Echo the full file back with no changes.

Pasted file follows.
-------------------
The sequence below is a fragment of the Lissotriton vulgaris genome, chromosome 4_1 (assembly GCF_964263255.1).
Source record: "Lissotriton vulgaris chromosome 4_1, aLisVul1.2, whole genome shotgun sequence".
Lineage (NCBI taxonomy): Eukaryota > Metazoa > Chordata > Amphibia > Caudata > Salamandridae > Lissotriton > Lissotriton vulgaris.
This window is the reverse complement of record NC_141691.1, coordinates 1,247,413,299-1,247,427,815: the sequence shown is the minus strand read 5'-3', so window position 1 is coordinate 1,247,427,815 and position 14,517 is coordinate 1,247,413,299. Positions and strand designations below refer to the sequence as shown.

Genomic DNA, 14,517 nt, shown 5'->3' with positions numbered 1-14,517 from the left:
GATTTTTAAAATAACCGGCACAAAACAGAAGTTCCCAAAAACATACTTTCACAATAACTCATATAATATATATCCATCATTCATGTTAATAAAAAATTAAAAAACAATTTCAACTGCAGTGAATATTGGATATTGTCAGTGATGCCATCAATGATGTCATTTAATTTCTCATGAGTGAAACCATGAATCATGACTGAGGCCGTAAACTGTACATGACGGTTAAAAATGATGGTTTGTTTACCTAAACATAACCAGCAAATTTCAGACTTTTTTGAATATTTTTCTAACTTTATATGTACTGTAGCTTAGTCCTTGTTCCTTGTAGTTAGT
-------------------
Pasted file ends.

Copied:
The sequence below is a fragment of the Lissotriton vulgaris genome, chromosome 4_1 (assembly GCF_964263255.1).
Source record: "Lissotriton vulgaris chromosome 4_1, aLisVul1.2, whole genome shotgun sequence".
Lineage (NCBI taxonomy): Eukaryota > Metazoa > Chordata > Amphibia > Caudata > Salamandridae > Lissotriton > Lissotriton vulgaris.
This window is the reverse complement of record NC_141691.1, coordinates 1,247,413,299-1,247,427,815: the sequence shown is the minus strand read 5'-3', so window position 1 is coordinate 1,247,427,815 and position 14,517 is coordinate 1,247,413,299. Positions and strand designations below refer to the sequence as shown.

Genomic DNA, 14,517 nt, shown 5'->3' with positions numbered 1-14,517 from the left:
GATTTTTAAAATAACCGGCACAAAACAGAAGTTCCCAAAAACATACTTTCACAATAACTCATATAATATATATCCATCATTCATGTTAATAAAAAATTAAAAAACAATTTCAACTGCAGTGAATATTGGATATTGTCAGTGATGCCATCAATGATGTCATTTAATTTCTCATGAGTGAAACCATGAATCATGACTGAGGCCGTAAACTGTACATGACGGTTAAAAATGATGGTTTGTTTACCTAAACATAACCAGCAAATTTCAGACTTTTTTGAATATTTTTCTAACTTTATATGTACTGTAGCTTAGTCCTTGTTCCTTGTAGTTAGT